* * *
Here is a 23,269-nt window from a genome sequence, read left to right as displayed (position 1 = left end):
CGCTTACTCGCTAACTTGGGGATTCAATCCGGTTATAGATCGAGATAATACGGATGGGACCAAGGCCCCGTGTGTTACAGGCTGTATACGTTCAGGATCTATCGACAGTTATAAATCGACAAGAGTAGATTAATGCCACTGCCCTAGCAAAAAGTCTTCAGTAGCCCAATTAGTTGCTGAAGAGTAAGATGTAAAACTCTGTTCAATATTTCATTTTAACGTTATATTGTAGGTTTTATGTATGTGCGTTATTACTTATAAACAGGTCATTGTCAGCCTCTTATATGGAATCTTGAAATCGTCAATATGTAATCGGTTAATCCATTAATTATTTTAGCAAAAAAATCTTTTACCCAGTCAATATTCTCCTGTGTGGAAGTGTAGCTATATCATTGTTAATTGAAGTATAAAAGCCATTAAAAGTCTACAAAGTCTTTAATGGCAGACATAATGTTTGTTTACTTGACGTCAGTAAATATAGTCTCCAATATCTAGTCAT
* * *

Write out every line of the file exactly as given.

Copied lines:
Here is a 23,269-nt window from a genome sequence, read left to right as displayed (position 1 = left end):
CGCTTACTCGCTAACTTGGGGATTCAATCCGGTTATAGATCGAGATAATACGGATGGGACCAAGGCCCCGTGTGTTACAGGCTGTATACGTTCAGGATCTATCGACAGTTATAAATCGACAAGAGTAGATTAATGCCACTGCCCTAGCAAAAAGTCTTCAGTAGCCCAATTAGTTGCTGAAGAGTAAGATGTAAAACTCTGTTCAATATTTCATTTTAACGTTATATTGTAGGTTTTATGTATGTGCGTTATTACTTATAAACAGGTCATTGTCAGCCTCTTATATGGAATCTTGAAATCGTCAATATGTAATCGGTTAATCCATTAATTATTTTAGCAAAAAAATCTTTTACCCAGTCAATATTCTCCTGTGTGGAAGTGTAGCTATATCATTGTTAATTGAAGTATAAAAGCCATTAAAAGTCTACAAAGTCTTTAATGGCAGACATAATGTTTGTTTACTTGACGTCAGTAAATATAGTCTCCAATATCTAGTCAT